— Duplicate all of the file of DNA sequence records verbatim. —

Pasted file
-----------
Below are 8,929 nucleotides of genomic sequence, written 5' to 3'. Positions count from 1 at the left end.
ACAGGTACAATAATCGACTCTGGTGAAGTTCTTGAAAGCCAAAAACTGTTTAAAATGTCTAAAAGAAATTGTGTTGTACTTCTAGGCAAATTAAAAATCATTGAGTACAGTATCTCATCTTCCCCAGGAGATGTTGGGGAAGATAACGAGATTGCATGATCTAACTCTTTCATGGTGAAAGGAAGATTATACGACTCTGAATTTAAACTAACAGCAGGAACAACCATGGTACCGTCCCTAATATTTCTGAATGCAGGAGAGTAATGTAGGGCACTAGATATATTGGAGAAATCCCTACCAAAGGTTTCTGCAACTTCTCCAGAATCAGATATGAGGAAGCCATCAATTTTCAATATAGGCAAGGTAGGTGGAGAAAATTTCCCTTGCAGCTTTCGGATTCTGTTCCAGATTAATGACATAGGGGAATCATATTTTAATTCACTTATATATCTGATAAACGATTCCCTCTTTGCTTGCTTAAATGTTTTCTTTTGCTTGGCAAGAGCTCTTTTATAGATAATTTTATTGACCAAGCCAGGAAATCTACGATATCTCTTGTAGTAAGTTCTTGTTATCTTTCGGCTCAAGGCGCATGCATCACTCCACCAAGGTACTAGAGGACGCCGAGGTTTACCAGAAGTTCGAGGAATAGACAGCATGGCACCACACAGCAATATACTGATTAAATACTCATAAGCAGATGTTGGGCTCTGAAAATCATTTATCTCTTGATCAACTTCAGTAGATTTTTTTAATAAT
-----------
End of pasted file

Below are 8,929 nucleotides of genomic sequence, written 5' to 3'. Positions count from 1 at the left end.
ACAGGTACAATAATCGACTCTGGTGAAGTTCTTGAAAGCCAAAAACTGTTTAAAATGTCTAAAAGAAATTGTGTTGTACTTCTAGGCAAATTAAAAATCATTGAGTACAGTATCTCATCTTCCCCAGGAGATGTTGGGGAAGATAACGAGATTGCATGATCTAACTCTTTCATGGTGAAAGGAAGATTATACGACTCTGAATTTAAACTAACAGCAGGAACAACCATGGTACCGTCCCTAATATTTCTGAATGCAGGAGAGTAATGTAGGGCACTAGATATATTGGAGAAATCCCTACCAAAGGTTTCTGCAACTTCTCCAGAATCAGATATGAGGAAGCCATCAATTTTCAATATAGGCAAGGTAGGTGGAGAAAATTTCCCTTGCAGCTTTCGGATTCTGTTCCAGATTAATGACATAGGGGAATCATATTTTAATTCACTTATATATCTGATAAACGATTCCCTCTTTGCTTGCTTAAATGTTTTCTTTTGCTTGGCAAGAGCTCTTTTATAGATAATTTTATTGACCAAGCCAGGAAATCTACGATATCTCTTGTAGTAAGTTCTTGTTATCTTTCGGCTCAAGGCGCATGCATCACTCCACCAAGGTACTAGAGGACGCCGAGGTTTACCAGAAGTTCGAGGAATAGACAGCATGGCACCACACAGCAATATACTGATTAAATACTCATAAGCAGATGTTGGGCTCTGAAAATCATTTATCTCTTGATCAACTTCAGTAGATTTTTTTAATAAT